Amazon Expands Kindle Singles with Longform Interviews

410G-ZezlVL._SY160_[1]Amazon took another step into publishing today with the launch of Kindle Singles Interview.

This new publishing imprint is designed to take full advantage of the possibilities of digital content by “offering major long-form interviews with iconic figures and world leaders”.  Unlike interviews in magazines and news papers, these interviews won’t be trimmed to fit the space available . Instead they will be as long as needed.

The debut Kindle Singles Interview features Shimon Peres, the 89-year-old President of Israel. The interview was conducted by David Samuels, in association with Tablet Magazine. That interview, The Optimist, costs $.99 and like most Kindle Singles it is exclusively available via the Kindle Store.

Kindle Singles is a special section of the Kindle Store which Amazon launched in early 2011. In its early days it was a stealth publishing imprint (as I would call it) which focused on “compelling ideas expressed at their natural length”, though that may no longer be the case now that a quarter of the Kindle Single Store is now fiction.

In late 2012 Amazon expanded the Kindle Single Store to the UK and earlier this month Amazon expanded a second time, launching a new Kindle Singles Store in Germany. Amazon currently offers 400 Kindle Singles, all priced between $.99 and $2.99.

Kindle Singles

Nate Hoffelder

View posts by Nate Hoffelder
Nate Hoffelder is the founder and editor of The Digital Reader. He has been blogging about indie authors since 2010 while learning new tech skills weekly. He fixes author sites, and shares what he learns on The Digital Reader's blog. In his spare time, he fosters dogs for A Forever Home, a local rescue group.


  1. David Haywood Young25 July, 2013

    Exclusively “available” on Amazon for the term of copyright, which currently means the author/interviewer’s lifetime plus 70 years in the US (all hail Walt Disney). With no guarantee it’ll actually remain available, if Amazon decides to pull it. Either way, you don’t get to change your mind.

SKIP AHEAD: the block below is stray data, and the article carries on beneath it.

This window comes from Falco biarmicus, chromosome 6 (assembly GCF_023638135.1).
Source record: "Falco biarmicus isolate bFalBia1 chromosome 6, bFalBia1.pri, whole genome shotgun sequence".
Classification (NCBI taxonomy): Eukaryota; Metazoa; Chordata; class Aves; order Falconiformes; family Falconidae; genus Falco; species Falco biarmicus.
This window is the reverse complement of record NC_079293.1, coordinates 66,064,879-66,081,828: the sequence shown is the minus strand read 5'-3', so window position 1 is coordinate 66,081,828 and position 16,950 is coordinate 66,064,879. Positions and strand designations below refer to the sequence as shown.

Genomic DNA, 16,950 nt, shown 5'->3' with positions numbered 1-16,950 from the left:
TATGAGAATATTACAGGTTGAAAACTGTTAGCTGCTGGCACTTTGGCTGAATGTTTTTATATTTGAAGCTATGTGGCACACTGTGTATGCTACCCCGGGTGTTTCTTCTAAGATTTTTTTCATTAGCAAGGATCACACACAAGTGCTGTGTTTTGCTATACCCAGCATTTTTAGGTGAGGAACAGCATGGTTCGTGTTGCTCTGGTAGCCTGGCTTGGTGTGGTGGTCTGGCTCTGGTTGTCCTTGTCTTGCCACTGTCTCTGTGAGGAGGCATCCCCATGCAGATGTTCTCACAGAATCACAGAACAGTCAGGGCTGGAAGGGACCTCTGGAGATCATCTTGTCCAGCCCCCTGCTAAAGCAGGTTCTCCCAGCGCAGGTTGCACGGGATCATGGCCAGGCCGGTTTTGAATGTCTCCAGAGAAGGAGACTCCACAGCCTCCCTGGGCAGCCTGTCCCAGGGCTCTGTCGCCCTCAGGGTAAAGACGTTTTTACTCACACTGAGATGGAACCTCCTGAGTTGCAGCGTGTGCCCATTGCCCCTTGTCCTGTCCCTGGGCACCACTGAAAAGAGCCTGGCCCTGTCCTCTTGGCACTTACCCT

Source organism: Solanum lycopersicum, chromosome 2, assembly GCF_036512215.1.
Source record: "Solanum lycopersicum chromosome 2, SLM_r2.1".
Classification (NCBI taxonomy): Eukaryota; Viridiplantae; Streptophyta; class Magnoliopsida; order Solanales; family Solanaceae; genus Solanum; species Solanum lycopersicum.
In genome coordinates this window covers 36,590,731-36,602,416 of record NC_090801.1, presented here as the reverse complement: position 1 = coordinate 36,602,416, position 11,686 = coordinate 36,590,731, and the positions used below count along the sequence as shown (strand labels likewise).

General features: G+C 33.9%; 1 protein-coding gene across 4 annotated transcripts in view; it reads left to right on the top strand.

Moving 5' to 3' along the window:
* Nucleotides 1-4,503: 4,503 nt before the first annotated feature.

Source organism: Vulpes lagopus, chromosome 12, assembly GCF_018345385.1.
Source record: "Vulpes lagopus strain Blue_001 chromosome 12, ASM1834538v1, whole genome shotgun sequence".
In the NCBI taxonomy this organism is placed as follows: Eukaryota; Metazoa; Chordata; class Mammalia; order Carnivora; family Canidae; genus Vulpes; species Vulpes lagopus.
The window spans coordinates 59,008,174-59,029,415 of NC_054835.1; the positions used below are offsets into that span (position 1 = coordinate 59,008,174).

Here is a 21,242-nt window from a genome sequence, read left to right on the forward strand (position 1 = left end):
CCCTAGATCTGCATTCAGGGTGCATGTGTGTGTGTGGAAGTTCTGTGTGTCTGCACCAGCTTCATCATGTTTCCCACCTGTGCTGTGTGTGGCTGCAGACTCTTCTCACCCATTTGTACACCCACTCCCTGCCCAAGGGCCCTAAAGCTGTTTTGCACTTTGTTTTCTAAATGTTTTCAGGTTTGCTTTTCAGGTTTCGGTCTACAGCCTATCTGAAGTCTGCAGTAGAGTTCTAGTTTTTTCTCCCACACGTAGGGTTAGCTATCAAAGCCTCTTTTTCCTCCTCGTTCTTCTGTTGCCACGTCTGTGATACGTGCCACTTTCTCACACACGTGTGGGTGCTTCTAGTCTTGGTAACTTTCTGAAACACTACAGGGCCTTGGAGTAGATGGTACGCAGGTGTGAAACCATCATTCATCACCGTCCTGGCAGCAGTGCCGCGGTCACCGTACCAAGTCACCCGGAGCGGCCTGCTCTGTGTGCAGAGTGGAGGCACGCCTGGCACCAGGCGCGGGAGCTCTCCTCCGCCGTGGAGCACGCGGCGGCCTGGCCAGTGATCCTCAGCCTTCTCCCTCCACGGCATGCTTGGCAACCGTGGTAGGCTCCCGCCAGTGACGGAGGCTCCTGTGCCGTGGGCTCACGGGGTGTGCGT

Someday I’ll shut up about that. But not today.

    1. fjtorres25 July, 2013

      Those are the current terms that *publishers* are contracting.
      If you want better terms, go indie.

      1. David Haywood Young25 July, 2013

        Not quite, for at least two reasons: (1) as long as there’s a clause to allow rights reversion…no matter the specifics of the contract as far as “out of print” goes, it can’t be worse than this. And (2) then there’s the point that another *publisher* is not likely to restrict your books to a single *retailer* for the term of copyright.

        As far as going indie goes, though…I did.

        1. fjtorres25 July, 2013

          There you go.
          Live and let die. 🙂

          Amazon Publishing is just another traditional publisher, after all; they play by the rules of trad pub whether it be Kindle Worlds or Kindle Singles or their pbook imprints. The latter even have offices in a Manhattan glass tower.

          As long as they don’t play by *Author Solutions* rules and make you pay for the privilege of being exploited…


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